Deer industry to co-operate with Korean health food giant

The New Zealand deer industry signed an agreement yesterday afternoon with one of Korea’s largest health food manufacturers, the Korea Ginseng Corporation (KGC), to help it develop more products containing New Zealand velvet antler.

The non-binding memorandum of understanding, to be signed by Deer Industry New Zealand (DINZ) chief executive Dan Coup and KGC chief executive officer Kim Jun-gi, was witnessed by Prime Minister John Key. The signing took place in Seoul following the signing of the Korea New Zealand Free Trade Agreement.

Dan Coup, chief executive, Deer Industry New Zealand“For seven years our relationship with KGC has strengthened and has increasingly focused on the development of branded consumer products that include extracts from New Zealand velvet. In that time, KGC has developed a children’s tonic that has become a household name in Korea, taking around eight per cent of NZ’s velvet production,” says Dan Coup.

He says the understanding formalises the relationship between DINZ and KGC. Each party will work with the other in good faith, recognising they will achieve more together than by working alone.

KGC will have access to research information held by DINZ and its research partners that is not subject to intellectual property or legal restrictions. KGC will continue to use New Zealand velvet in some of its products and will continue to develop new products that feature New Zealand velvet as a major ingredient.

“This is a true win-win and is a pointer to where we believe the future of the velvet industry lies – with close relationships between New Zealand suppliers and partners in markets like Korea, Taiwan and China who are embedded in the local culture and marketplace,” says Coup.

The origins of KGC date back to 1899 when it was a monopoly managed from the palace of the Korean monarch. KGC in its current form was established in 1999 and it remains the market leader for sales of ginseng and other traditional health food products. It has hundreds of ‘Cheong Kwan Jang’ stores in Korea and a growing sales network across Asia and in the United States.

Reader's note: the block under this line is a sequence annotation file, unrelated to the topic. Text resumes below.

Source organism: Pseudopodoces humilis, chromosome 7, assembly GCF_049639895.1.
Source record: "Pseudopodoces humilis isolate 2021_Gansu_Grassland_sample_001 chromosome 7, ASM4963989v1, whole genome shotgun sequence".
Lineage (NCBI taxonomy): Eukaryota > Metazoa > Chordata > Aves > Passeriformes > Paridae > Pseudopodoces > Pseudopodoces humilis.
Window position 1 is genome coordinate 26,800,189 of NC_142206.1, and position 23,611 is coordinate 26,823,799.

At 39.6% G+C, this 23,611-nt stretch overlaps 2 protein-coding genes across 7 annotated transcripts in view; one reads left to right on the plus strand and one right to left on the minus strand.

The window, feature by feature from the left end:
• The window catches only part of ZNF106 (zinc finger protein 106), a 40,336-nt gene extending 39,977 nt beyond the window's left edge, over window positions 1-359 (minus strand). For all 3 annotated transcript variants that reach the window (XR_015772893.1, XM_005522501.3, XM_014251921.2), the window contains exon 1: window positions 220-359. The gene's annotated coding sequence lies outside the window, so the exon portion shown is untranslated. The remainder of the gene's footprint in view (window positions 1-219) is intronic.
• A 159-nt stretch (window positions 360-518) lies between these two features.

“We can take pride in the fact that New Zealand’s reputation for the quality of its velvet and velvet science has been recognised by a company that has deep roots in Korean culture and history. Through Provelco, KGC’s supplier, our farmers and processors have access to a highly reputable customer with strong market presence. For its part KGC has access to the world’s best velvet – natural, safe and quality-assured – as well as our velvet science.”

As part of the relationship with DINZ, KGC researchers are in regular contact with AgResearch’s lead velvet scientist, Stephen Haines.

Coup says KGC has a 35 per cent share of the Korean herbal/traditional products market.

“One of the reasons for KGC’s success has been its commitment to research and product development. The firm has around 100 PhD-level researchers and it channels more than two percent of its annual sales into research and development,” he says.

“KGC has played a major role in the development of the market for consumer-ready health tonics in South Korea … a market segment that was virtually non-existent 10 years ago. The rapid growth of this segment has coincided with a decline in the market for traditional tonics made in the home.

“It is a trend that plays to New Zealand’s strengths, because consumer products companies place great important on the integrity of their raw materials. Respected Korean health food companies like KGC see us as the ideal source of velvet.”

Coup says KGC recently launched a new product using New Zealand velvet and Korean red ginseng extract as key ingredients. The event, held at Coex Hyundai department store, included more than 100 of the store’s senior executives, special guests, as well as 50 bloggers and media reporters. The launch strongly emphasised the New Zealand provenance of the velvet content.

Material supplied by DINZ.

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